When a specimen is flipped over one has to think in reverse regarding where the specimens various parts are then located. Boney processes that pointed one way, now point in the reverse. Bone processes that pointed up are now pointing down. So do I cut or grind away the plaster jacket here? Maybe not, there was a rib or limb bone there. Usually one just guesstimates where everything is but as the incredible Gorgosaurus skull is close to the original field jacket I did not want to do this. So what to do? I tried something different and have never tried before.
First I took a red marker pen and drew a line around the skull, several centimeters away, thereby marking a safe buffer zone. Then using that line as a guide, I drilled a series of spaced holes with a power drill and a long bit. The holes were drilled all the way through the jacket. In curved areas the holes were drilled closer together. When the block is flipped over, these holes will appear and the holes can be reconnected with a red felt pen and thus accurately outline the skull. As the jacket is then pulled and cut apart, the holes will always be there until the very end to remind me where the skull is.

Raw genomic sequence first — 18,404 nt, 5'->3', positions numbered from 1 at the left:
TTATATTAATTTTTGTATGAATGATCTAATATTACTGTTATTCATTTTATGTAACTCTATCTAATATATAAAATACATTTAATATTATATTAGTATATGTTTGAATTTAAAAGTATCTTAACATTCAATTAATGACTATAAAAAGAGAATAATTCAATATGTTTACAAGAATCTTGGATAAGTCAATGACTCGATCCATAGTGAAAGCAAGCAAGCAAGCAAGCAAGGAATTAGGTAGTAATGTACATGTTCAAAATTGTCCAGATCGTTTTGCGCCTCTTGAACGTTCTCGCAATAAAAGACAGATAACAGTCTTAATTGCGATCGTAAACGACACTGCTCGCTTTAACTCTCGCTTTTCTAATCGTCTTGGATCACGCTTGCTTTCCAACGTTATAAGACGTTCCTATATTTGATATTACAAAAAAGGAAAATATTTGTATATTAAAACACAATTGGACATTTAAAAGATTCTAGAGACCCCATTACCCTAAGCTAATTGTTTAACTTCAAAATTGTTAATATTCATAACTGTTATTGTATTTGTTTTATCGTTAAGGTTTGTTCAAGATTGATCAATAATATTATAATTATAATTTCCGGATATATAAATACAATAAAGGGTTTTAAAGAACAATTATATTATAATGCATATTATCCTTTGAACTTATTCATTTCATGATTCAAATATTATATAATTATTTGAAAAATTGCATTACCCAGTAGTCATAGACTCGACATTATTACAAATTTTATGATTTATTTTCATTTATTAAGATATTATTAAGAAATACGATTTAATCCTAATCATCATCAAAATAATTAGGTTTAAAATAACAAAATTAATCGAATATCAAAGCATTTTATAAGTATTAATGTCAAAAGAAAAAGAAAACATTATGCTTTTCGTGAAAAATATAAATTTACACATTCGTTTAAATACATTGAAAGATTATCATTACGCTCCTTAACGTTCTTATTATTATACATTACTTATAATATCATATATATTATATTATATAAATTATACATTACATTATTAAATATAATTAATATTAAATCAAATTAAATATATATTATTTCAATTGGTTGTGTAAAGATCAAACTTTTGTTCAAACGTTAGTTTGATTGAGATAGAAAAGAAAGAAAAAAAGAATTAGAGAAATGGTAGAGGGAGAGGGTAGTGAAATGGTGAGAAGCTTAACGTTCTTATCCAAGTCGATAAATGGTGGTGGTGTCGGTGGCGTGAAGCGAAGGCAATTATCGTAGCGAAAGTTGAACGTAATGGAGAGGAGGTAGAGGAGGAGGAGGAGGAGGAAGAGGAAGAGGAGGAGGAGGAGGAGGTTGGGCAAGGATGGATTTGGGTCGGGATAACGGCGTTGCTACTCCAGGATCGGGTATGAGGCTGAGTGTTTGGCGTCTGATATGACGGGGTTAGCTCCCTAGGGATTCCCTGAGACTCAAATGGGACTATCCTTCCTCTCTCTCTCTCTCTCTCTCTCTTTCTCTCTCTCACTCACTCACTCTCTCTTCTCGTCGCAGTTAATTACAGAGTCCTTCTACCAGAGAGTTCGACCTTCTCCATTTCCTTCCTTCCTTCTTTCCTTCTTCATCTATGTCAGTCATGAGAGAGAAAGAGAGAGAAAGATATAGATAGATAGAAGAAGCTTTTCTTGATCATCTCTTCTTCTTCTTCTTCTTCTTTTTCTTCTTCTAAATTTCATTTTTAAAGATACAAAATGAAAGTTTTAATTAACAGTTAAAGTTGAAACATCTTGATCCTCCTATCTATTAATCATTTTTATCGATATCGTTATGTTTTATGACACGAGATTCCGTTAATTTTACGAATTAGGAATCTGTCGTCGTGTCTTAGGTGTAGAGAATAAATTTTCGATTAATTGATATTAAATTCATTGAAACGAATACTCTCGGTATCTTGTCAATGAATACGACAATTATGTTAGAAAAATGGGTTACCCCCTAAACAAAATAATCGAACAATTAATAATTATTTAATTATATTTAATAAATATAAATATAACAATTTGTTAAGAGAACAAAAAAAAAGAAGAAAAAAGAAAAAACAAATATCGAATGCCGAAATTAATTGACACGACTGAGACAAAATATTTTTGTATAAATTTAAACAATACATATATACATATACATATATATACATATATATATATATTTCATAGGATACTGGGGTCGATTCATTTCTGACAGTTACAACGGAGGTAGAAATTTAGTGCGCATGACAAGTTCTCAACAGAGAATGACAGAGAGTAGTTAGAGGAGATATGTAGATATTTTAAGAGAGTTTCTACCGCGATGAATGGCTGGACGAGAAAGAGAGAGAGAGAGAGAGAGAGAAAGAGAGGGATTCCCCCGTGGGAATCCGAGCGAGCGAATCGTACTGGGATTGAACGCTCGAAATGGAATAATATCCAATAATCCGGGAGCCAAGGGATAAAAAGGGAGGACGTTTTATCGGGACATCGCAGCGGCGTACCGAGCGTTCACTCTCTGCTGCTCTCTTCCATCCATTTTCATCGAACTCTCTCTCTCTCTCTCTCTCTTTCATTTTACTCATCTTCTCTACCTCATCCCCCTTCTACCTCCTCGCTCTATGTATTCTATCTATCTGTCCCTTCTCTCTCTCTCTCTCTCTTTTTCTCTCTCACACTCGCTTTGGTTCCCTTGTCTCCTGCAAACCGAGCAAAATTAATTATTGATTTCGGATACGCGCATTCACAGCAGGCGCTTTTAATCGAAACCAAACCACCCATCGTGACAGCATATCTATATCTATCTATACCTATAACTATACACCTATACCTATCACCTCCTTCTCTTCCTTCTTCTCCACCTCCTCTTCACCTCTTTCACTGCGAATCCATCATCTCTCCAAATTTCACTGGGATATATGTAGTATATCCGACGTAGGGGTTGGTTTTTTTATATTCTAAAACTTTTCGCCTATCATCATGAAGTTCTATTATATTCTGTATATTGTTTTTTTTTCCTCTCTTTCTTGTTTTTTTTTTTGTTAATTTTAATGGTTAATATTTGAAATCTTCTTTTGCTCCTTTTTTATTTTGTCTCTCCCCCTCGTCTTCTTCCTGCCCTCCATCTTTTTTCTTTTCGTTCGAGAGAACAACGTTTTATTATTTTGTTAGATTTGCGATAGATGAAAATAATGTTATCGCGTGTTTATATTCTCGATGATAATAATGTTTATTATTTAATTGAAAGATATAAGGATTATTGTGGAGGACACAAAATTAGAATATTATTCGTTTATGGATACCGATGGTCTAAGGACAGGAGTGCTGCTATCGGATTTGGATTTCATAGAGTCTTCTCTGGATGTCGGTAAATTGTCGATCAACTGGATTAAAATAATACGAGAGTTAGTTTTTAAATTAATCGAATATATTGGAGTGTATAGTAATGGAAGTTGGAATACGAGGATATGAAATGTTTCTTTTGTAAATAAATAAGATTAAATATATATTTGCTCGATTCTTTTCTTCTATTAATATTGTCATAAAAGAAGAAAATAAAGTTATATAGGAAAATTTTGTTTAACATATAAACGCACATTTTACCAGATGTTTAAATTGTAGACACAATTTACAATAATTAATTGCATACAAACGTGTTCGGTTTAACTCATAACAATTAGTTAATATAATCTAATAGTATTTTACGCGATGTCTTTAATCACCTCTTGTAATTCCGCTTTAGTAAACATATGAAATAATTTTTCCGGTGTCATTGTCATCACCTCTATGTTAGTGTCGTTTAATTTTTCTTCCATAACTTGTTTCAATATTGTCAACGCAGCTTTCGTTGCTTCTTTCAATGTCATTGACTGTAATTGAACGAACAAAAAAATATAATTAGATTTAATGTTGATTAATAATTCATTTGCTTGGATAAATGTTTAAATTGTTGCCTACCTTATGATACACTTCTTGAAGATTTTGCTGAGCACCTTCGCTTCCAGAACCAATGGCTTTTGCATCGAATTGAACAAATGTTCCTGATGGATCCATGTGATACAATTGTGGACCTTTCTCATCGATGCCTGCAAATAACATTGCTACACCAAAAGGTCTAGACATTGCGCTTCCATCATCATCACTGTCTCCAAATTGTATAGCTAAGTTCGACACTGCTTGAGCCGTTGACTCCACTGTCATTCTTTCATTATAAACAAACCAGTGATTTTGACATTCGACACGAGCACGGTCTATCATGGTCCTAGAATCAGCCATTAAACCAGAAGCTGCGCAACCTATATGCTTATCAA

I also spent a couple hours photographing the specimen under various light levels, angles and distances. These pictures will serve as a valuable reference when I prepare the other side and will be useful for future researchers.